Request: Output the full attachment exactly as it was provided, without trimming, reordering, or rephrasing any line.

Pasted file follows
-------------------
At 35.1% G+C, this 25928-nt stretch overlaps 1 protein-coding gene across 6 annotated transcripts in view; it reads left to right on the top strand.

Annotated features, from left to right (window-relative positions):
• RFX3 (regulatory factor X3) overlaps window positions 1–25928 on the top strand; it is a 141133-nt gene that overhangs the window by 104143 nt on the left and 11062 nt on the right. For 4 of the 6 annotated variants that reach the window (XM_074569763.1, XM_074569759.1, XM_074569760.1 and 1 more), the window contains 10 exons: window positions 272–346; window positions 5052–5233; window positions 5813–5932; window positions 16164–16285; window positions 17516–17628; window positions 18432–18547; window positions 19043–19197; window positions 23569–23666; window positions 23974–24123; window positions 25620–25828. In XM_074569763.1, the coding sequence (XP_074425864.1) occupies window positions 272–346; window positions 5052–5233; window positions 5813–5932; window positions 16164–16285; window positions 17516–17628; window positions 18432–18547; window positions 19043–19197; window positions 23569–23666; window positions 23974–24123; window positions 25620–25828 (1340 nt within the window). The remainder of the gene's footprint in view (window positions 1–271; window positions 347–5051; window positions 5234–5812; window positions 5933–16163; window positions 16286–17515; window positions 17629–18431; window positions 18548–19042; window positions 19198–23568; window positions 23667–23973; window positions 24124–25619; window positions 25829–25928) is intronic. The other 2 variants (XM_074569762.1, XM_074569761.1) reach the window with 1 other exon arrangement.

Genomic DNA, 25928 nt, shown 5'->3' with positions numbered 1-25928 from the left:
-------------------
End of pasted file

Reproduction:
At 35.1% G+C, this 25928-nt stretch overlaps 1 protein-coding gene across 6 annotated transcripts in view; it reads left to right on the top strand.

Annotated features, from left to right (window-relative positions):
• RFX3 (regulatory factor X3) overlaps window positions 1–25928 on the top strand; it is a 141133-nt gene that overhangs the window by 104143 nt on the left and 11062 nt on the right. For 4 of the 6 annotated variants that reach the window (XM_074569763.1, XM_074569759.1, XM_074569760.1 and 1 more), the window contains 10 exons: window positions 272–346; window positions 5052–5233; window positions 5813–5932; window positions 16164–16285; window positions 17516–17628; window positions 18432–18547; window positions 19043–19197; window positions 23569–23666; window positions 23974–24123; window positions 25620–25828. In XM_074569763.1, the coding sequence (XP_074425864.1) occupies window positions 272–346; window positions 5052–5233; window positions 5813–5932; window positions 16164–16285; window positions 17516–17628; window positions 18432–18547; window positions 19043–19197; window positions 23569–23666; window positions 23974–24123; window positions 25620–25828 (1340 nt within the window). The remainder of the gene's footprint in view (window positions 1–271; window positions 347–5051; window positions 5234–5812; window positions 5933–16163; window positions 16286–17515; window positions 17629–18431; window positions 18548–19042; window positions 19198–23568; window positions 23667–23973; window positions 24124–25619; window positions 25829–25928) is intronic. The other 2 variants (XM_074569762.1, XM_074569761.1) reach the window with 1 other exon arrangement.

Genomic DNA, 25928 nt, shown 5'->3' with positions numbered 1-25928 from the left: